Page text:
Today’s guest post comes from my roommate and fellow travel blogger Melissa Hogan over at Suitcase and Heels. Enjoy!
I must’ve been a sight. Standing in my kitchen holding my clothes iron upside down balancing a small pot of water on it, waiting for it to boil, watching Netflix. I was testing a theory. Could you actually boil water with a clothes iron?
Turns out, give it 20 minutes and you can.
Why did I want to know this? I was about to road trip to a digital arts conference in rural Newfoundland and I was looking at five days in a hotel, eating in mostly deep-fried food joints. While I do have a weakness for onion rings, I was also trying to eat a bit lighter and save money for a trip to Europe. I figured take-out for the duration of the conference would cost me around $200.
So I started to wonder if I could assemble something resembling a real meal in my hotel room without a kitchenette. One thing to know about me, once I latch onto an idea that seems a bit offbeat I want to see it through and this was pretty off the wall.
What I’d have at my disposal was a clothes iron and a Keurig-style coffee maker. There was a mini-fridge in the room, and since I was driving, I could raid my pantry and bring my own groceries. That made things easier. If you’re flying to your destination that will definitely add another level of restriction since you may not want to pack a small cooking pot with you or pack baggies of rice and instant potatoes.
I took to Google to get some meal inspiration but most of what I found was pretty uninspiring: ramen and oatmeal with the occasional whimsical grilled cheese or quesadilla. I figured I could do better than that. I looked for versatile foods that I could mix and match into different meals. The only key was that I mainly needed one-pot meals since I only had a single hot surface on which to cook.
The stars of the show were my camping pot and 5.5” Starfrit mini frying pan. The pan is thin enough to be heated quickly by the iron-turned-hotplate. I once cooked an egg in it using tea lights during a blackout.
I also packed a spatula and wooden spoon, camping utensils, and a plate and bowl. The articles I read advocated for using heavy duty foil wrap as a pan/plate but that seemed awfully flimsy and I could just see myself having to clean half-cooked egg off the floor, and myself, so mini frying pan it was!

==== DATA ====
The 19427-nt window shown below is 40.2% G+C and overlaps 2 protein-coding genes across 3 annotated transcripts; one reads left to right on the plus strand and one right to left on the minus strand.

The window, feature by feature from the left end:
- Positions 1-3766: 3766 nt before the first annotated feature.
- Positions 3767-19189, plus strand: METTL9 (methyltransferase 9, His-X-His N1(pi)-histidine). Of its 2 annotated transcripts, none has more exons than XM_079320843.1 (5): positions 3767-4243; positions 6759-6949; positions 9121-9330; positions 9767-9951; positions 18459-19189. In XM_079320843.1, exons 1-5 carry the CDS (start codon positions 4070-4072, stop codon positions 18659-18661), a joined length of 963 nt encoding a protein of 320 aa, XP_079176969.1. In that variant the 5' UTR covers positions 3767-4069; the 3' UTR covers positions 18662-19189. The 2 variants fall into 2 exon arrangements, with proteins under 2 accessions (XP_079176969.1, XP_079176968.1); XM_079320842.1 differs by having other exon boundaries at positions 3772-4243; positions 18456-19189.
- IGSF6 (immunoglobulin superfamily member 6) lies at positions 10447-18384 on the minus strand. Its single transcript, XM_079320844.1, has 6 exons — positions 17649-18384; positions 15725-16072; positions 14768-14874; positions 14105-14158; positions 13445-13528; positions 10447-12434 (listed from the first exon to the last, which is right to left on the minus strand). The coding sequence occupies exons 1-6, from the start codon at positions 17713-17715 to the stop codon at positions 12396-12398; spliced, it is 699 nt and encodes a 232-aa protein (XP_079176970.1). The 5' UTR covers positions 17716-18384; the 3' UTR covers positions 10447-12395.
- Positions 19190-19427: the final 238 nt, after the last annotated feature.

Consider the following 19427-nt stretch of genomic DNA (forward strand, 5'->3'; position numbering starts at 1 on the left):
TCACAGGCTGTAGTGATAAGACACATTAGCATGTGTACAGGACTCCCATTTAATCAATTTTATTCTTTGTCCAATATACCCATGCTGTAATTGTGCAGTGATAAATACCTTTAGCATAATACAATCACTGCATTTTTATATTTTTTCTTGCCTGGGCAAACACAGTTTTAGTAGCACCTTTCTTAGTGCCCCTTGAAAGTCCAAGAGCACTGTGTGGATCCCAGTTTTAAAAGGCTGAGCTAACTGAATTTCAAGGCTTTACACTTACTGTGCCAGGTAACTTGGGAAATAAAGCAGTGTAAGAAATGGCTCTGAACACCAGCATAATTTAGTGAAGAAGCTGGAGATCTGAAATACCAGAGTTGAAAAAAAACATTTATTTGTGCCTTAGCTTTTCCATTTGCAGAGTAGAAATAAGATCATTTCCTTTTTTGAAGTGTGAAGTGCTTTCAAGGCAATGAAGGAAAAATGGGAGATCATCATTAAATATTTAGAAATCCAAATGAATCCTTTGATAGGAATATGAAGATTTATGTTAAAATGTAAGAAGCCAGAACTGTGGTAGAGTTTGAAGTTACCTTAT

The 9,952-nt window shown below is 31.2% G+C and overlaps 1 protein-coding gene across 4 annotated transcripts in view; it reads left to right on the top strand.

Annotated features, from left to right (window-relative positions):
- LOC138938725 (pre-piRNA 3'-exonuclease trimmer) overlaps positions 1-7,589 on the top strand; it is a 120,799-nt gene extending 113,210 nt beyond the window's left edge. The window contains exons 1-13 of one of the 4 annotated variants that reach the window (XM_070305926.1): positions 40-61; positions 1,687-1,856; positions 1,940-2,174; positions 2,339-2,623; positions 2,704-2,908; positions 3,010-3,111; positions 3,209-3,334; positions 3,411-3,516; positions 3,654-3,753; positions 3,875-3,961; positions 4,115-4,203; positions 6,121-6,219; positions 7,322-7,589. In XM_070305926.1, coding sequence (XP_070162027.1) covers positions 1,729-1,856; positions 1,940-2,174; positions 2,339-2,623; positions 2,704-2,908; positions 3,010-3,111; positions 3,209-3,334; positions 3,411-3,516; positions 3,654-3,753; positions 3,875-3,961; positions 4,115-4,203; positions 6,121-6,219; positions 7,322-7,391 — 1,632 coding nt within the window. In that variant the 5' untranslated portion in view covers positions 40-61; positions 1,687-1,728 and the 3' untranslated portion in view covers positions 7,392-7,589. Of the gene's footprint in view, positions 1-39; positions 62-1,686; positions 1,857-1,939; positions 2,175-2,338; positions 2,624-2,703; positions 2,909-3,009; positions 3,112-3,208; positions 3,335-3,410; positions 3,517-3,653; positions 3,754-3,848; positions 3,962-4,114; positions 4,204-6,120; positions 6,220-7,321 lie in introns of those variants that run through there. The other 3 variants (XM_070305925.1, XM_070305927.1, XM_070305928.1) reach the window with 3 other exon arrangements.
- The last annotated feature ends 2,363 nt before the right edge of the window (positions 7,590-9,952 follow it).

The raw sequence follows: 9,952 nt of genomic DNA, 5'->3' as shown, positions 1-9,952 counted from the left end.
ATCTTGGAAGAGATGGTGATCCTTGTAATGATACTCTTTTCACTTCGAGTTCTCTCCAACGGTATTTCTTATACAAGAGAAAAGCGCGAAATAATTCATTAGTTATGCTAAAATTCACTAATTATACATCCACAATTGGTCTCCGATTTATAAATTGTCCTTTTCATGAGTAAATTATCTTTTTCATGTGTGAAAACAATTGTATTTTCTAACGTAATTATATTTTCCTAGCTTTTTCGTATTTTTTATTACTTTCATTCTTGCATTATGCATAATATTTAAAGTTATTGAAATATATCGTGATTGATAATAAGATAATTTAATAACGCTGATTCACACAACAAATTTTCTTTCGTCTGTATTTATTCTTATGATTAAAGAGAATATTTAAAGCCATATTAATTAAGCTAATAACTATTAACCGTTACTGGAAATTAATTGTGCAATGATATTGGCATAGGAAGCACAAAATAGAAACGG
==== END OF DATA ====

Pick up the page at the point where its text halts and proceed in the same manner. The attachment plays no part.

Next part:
This was the easiest meal to put together. A tub of plain Greek yogurt and some granola along with a cup of coffee and I was good to go. On more leisurely mornings I made grilled bacon (the pre-cooked, shelf staple kind), egg, and cheese breakfast sandwiches.
Next easiest to sort out was lunch, since a loaf of bread can go a long way.
Ham & cheese sandwich with soup: This one needed minimal heating and warded off a chill I picked up while on an outdoor photography workshop. Just make sure the soup comes in a can with a pull top lid, not the kind that requires a can opener. I made my ham & cheese the English way using butter rather than mayo so that was one condiment I didn’t have to pack.
Chicken & veggie ramen: I did, in fact, pack ramen, but I added some diced pre-cooked chicken and frozen mixed veggies to jazz it up and make it more filling. You could also add an egg to up the protein.
There were two dinners included at the conference so I only needed to sort out three evening meals.
Mexican chicken & rice: Pre-cooked chicken strips, brown minute rice, taco seasoning, salsa, frozen chili veggies. I made the rice and then I mixed in the rest of the ingredients and heated through.
Indian curry: Brown minute rice, microwaveable veggie curry packet heated in pot, naan. Again, cooked the rice and then mixed in the curry to heat through.
Chicken dinner: Pre-cooked chicken strips, instant mashed potatoes, steamed matchstick carrots. I made the potatoes first and then steamed the chicken and carrots for a few minutes to heat up
I ended up only using the coffee maker to make tea and coffee and also to pre-heat water I planned to boil in my pot. Everything else was cooked on the clothes iron.
Set the iron to its highest setting (empty any water from its steamer first). Flip it upside down and you’ve got a makeshift hotplate. I used the ironing board as my “kitchen” counter since I didn’t want to accidentally burn a dresser or desk and I always kept a hand on the inverted iron to further prevent spills. I found this particular iron a bit wobbly, so I used a towel as a prop on one side. Never leave your iron-stove unattended.
- Use pre-cooked meats or things that are safe to eat raw since you’ll be cooking on a low heat. Save the steak for another time.
- Don’t let the iron surface come into direct contact with your food. You don’t want to ruin the hotel’s equipment.
- Only run water through the coffee maker – any other liquid will trash it.
- Never leave your clothes iron hot plate unattended.
- It takes 15-20 minutes to bring 2 cups of water to a boil in a covered camping pot so leave yourself enough time to cook.
- While you can make separate dishes, keep in mind that you only have one “burner” to work with (and no warming drawer) so one-pot meals are your best bet.
- Leave no trace. Any equipment should look, and smell, just as it was when you arrived.
While I didn’t feel stylish or elegant cooking my dinner on a clothes iron, I did feel pretty crafty. It got the job done and I ate relatively well and cheaply without leaving my hotel room, so I’m going to call it a win. Will I continue to MacGyver my cooking when I travel? Maybe, from time to time, but it’s nice to at least know that it’s possible if I need to.
Would you ever consider clothes iron cooking?